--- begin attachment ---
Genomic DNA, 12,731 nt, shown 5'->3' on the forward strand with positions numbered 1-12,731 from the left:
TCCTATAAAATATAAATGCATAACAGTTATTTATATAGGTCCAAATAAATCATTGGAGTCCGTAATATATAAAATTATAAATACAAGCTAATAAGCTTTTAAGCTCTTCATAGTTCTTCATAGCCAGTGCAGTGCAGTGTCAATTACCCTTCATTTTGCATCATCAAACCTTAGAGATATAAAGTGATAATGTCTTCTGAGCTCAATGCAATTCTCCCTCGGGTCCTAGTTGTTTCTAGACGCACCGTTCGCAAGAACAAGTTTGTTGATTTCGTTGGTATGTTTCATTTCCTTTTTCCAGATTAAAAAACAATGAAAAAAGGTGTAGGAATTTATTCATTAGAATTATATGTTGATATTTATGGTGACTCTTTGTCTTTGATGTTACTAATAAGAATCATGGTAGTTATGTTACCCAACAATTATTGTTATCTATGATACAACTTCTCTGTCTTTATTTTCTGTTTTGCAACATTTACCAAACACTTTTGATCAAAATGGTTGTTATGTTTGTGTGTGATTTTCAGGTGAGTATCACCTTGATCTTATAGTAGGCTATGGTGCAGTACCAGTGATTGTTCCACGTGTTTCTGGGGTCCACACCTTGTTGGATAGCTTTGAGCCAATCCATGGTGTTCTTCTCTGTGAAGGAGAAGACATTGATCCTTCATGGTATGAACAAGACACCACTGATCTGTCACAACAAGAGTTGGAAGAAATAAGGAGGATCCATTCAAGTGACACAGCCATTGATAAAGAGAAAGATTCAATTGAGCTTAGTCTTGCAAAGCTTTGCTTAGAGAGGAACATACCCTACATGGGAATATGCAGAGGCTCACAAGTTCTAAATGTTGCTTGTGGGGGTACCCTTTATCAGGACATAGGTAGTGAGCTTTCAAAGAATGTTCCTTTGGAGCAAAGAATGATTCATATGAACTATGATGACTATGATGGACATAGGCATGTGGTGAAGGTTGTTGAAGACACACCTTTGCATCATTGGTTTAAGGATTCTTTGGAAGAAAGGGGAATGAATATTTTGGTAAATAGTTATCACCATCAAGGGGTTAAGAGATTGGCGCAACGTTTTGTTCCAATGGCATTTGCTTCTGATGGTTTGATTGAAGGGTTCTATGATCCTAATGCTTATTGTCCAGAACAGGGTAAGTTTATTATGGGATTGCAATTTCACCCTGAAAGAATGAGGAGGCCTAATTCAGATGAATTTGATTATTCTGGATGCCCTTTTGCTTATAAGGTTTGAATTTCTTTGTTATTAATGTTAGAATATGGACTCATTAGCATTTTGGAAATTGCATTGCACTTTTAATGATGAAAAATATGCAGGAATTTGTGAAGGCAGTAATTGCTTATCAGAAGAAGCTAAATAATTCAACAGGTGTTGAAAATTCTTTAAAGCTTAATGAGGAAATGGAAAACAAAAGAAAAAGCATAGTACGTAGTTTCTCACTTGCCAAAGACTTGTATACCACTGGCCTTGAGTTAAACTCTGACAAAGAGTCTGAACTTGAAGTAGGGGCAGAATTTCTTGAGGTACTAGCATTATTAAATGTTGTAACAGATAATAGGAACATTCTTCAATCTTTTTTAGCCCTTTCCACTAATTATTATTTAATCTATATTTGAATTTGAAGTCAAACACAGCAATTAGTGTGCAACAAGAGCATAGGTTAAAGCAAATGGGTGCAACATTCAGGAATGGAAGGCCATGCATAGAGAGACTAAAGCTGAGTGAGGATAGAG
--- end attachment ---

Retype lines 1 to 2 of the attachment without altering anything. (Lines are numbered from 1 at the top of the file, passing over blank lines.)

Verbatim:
Genomic DNA, 12,731 nt, shown 5'->3' on the forward strand with positions numbered 1-12,731 from the left:
TCCTATAAAATATAAATGCATAACAGTTATTTATATAGGTCCAAATAAATCATTGGAGTCCGTAATATATAAAATTATAAATACAAGCTAATAAGCTTTTAAGCTCTTCATAGTTCTTCATAGCCAGTGCAGTGCAGTGTCAATTACCCTTCATTTTGCATCATCAAACCTTAGAGATATAAAGTGATAATGTCTTCTGAGCTCAATGCAATTCTCCCTCGGGTCCTAGTTGTTTCTAGACGCACCGTTCGCAAGAACAAGTTTGTTGATTTCGTTGGTATGTTTCATTTCCTTTTTCCAGATTAAAAAACAATGAAAAAAGGTGTAGGAATTTATTCATTAGAATTATATGTTGATATTTATGGTGACTCTTTGTCTTTGATGTTACTAATAAGAATCATGGTAGTTATGTTACCCAACAATTATTGTTATCTATGATACAACTTCTCTGTCTTTATTTTCTGTTTTGCAACATTTACCAAACACTTTTGATCAAAATGGTTGTTATGTTTGTGTGTGATTTTCAGGTGAGTATCACCTTGATCTTATAGTAGGCTATGGTGCAGTACCAGTGATTGTTCCACGTGTTTCTGGGGTCCACACCTTGTTGGATAGCTTTGAGCCAATCCATGGTGTTCTTCTCTGTGAAGGAGAAGACATTGATCCTTCATGGTATGAACAAGACACCACTGATCTGTCACAACAAGAGTTGGAAGAAATAAGGAGGATCCATTCAAGTGACACAGCCATTGATAAAGAGAAAGATTCAATTGAGCTTAGTCTTGCAAAGCTTTGCTTAGAGAGGAACATACCCTACATGGGAATATGCAGAGGCTCACAAGTTCTAAATGTTGCTTGTGGGGGTACCCTTTATCAGGACATAGGTAGTGAGCTTTCAAAGAATGTTCCTTTGGAGCAAAGAATGATTCATATGAACTATGATGACTATGATGGACATAGGCATGTGGTGAAGGTTGTTGAAGACACACCTTTGCATCATTGGTTTAAGGATTCTTTGGAAGAAAGGGGAATGAATATTTTGGTAAATAGTTATCACCATCAAGGGGTTAAGAGATTGGCGCAACGTTTTGTTCCAATGGCATTTGCTTCTGATGGTTTGATTGAAGGGTTCTATGATCCTAATGCTTATTGTCCAGAACAGGGTAAGTTTATTATGGGATTGCAATTTCACCCTGAAAGAATGAGGAGGCCTAATTCAGATGAATTTGATTATTCTGGATGCCCTTTTGCTTATAAGGTTTGAATTTCTTTGTTATTAATGTTAGAATATGGACTCATTAGCATTTTGGAAATTGCATTGCACTTTTAATGATGAAAAATATGCAGGAATTTGTGAAGGCAGTAATTGCTTATCAGAAGAAGCTAAATAATTCAACAGGTGTTGAAAATTCTTTAAAGCTTAATGAGGAAATGGAAAACAAAAGAAAAAGCATAGTACGTAGTTTCTCACTTGCCAAAGACTTGTATACCACTGGCCTTGAGTTAAACTCTGACAAAGAGTCTGAACTTGAAGTAGGGGCAGAATTTCTTGAGGTACTAGCATTATTAAATGTTGTAACAGATAATAGGAACATTCTTCAATCTTTTTTAGCCCTTTCCACTAATTATTATTTAATCTATATTTGAATTTGAAGTCAAACACAGCAATTAGTGTGCAACAAGAGCATAGGTTAAAGCAAATGGGTGCAACATTCAGGAATGGAAGGCCATGCATAGAGAGACTAAAGCTGAGTGAGGATAGAG